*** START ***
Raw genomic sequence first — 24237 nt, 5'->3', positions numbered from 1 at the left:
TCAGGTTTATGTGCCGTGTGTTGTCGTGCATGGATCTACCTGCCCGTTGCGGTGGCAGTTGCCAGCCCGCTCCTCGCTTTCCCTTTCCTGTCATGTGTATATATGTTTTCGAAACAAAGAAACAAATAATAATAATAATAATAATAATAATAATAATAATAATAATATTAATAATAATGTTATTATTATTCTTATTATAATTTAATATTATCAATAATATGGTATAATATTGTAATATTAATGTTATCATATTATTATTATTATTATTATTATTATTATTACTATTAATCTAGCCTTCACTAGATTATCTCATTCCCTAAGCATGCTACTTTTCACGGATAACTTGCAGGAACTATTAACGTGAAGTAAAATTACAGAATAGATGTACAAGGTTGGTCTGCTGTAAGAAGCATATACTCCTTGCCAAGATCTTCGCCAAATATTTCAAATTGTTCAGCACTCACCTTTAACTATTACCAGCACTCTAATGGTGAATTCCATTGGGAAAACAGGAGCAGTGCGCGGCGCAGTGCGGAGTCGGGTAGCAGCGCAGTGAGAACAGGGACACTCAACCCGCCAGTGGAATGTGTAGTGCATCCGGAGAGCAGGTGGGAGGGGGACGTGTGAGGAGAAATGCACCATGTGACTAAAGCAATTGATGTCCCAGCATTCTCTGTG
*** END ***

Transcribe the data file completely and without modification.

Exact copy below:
Raw genomic sequence first — 24237 nt, 5'->3', positions numbered from 1 at the left:
TCAGGTTTATGTGCCGTGTGTTGTCGTGCATGGATCTACCTGCCCGTTGCGGTGGCAGTTGCCAGCCCGCTCCTCGCTTTCCCTTTCCTGTCATGTGTATATATGTTTTCGAAACAAAGAAACAAATAATAATAATAATAATAATAATAATAATAATAATAATAATATTAATAATAATGTTATTATTATTCTTATTATAATTTAATATTATCAATAATATGGTATAATATTGTAATATTAATGTTATCATATTATTATTATTATTATTATTATTATTATTACTATTAATCTAGCCTTCACTAGATTATCTCATTCCCTAAGCATGCTACTTTTCACGGATAACTTGCAGGAACTATTAACGTGAAGTAAAATTACAGAATAGATGTACAAGGTTGGTCTGCTGTAAGAAGCATATACTCCTTGCCAAGATCTTCGCCAAATATTTCAAATTGTTCAGCACTCACCTTTAACTATTACCAGCACTCTAATGGTGAATTCCATTGGGAAAACAGGAGCAGTGCGCGGCGCAGTGCGGAGTCGGGTAGCAGCGCAGTGAGAACAGGGACACTCAACCCGCCAGTGGAATGTGTAGTGCATCCGGAGAGCAGGTGGGAGGGGGACGTGTGAGGAGAAATGCACCATGTGACTAAAGCAATTGATGTCCCAGCATTCTCTGTG